Scripting the Black Masculine Body : Identity, Discourse, and Racial Politics in Popular Media
Scripting the Black Masculine Body traces the origins of Black body politics in the United States and its contemporary manifestations in popular cultural productions. From early blackface cinema through contemporary portrayals of the Black body in hip-hop music and film, Ronald L. Jackson II examines how African American identities have been socially constructed, constituted, and publicly understood, and argues that popular music artists and film producers often are complicit with Black body stereotypes. Jackson offers a communicative perspective on body politics through a blend of social scientific and humanities approaches and offers possibilities for the liberation of the Black body from its current ineffectual and paralyzing representations.
- Hardback | 189 pages
- 157.5 x 231.1 x 17.8mm | 362.88g
- 01 Jan 2006
- State University of New York Press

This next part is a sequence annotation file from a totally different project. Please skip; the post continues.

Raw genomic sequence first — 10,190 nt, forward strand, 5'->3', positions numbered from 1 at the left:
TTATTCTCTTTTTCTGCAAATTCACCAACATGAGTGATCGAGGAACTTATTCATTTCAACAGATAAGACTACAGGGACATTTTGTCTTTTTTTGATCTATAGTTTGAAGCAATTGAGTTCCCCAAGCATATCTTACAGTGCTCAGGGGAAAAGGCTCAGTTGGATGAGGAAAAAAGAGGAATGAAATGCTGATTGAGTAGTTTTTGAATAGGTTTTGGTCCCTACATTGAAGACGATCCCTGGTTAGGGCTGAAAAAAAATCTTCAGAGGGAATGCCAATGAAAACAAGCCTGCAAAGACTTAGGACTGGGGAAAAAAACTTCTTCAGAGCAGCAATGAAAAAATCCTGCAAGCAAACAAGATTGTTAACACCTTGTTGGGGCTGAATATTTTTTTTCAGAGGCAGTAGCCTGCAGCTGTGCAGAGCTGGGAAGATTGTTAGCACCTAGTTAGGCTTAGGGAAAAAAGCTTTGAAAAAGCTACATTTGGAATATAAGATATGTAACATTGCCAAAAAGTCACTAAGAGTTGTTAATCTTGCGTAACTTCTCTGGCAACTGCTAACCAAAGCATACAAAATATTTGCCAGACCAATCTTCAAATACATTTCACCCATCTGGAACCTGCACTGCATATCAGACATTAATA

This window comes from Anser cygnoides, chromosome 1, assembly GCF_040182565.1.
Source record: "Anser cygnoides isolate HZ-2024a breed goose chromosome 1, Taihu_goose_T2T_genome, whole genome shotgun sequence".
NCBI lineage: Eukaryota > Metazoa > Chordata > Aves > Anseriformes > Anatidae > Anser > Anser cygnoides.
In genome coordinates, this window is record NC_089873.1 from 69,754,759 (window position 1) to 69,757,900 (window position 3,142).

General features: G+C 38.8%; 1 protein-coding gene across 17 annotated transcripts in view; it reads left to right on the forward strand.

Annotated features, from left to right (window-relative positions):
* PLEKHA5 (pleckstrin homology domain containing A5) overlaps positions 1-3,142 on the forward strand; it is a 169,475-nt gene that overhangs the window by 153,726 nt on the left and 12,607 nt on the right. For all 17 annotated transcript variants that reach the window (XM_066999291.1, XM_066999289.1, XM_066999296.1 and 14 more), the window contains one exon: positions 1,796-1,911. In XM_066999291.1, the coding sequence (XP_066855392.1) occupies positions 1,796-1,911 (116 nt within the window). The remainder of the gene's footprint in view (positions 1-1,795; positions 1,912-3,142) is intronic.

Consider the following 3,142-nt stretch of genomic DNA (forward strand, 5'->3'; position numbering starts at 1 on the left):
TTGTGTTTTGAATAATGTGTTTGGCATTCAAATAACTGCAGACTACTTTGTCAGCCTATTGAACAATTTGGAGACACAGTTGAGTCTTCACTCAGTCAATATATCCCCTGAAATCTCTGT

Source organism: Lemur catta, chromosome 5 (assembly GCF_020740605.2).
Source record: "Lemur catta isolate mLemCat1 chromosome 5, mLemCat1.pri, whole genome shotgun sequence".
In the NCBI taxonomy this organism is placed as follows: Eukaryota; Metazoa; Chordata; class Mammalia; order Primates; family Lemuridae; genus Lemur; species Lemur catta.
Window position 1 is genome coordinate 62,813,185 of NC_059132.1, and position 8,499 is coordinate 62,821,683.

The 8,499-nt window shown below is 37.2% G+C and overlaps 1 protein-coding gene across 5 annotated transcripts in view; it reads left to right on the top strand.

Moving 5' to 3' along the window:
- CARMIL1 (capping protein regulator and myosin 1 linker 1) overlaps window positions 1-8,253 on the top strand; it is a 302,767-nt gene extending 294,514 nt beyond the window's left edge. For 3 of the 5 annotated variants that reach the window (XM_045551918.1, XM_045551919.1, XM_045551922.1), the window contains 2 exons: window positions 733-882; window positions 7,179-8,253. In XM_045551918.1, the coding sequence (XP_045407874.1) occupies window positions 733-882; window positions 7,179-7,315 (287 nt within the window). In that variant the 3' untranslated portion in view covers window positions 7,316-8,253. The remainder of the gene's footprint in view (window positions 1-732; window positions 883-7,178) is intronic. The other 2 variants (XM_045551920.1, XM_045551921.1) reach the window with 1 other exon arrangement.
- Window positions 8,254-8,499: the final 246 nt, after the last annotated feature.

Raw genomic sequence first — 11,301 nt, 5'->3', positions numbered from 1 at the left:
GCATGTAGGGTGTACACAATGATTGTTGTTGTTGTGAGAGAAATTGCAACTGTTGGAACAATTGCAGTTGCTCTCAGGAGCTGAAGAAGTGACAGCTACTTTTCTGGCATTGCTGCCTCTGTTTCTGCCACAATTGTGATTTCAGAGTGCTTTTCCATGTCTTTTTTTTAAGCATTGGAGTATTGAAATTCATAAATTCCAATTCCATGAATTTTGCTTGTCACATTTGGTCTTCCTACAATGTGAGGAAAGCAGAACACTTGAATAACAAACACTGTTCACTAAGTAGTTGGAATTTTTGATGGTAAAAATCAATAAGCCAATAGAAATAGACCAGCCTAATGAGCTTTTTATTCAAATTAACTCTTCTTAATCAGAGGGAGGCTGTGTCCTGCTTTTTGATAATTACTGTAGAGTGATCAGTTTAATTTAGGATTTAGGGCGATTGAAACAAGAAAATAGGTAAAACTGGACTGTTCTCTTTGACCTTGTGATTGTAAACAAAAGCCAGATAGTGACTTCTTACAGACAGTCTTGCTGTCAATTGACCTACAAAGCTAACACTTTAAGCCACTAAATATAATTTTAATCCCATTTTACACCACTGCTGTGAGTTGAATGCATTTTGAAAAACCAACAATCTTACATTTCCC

- Albany, NY, United States
- Annotated edition
- Total Illustrations: 0
"This topic is central to the field of communication, and Jackson is advancing a significant amount of innovation into the discussion of the Black body. He integrates historical and contemporary illustrations into his argument, grasps existing scholarship, and does so with an engaging writing style."
About II Professor Ronald L. Jackson
Ronald L. Jackson II is Professor of Media and Cinema Studies, as well as Professor and Head of African American Studies, at the University of Illinois at Urbana-Champaign. He is the editor of African American Communication and Identities: Essential Readings.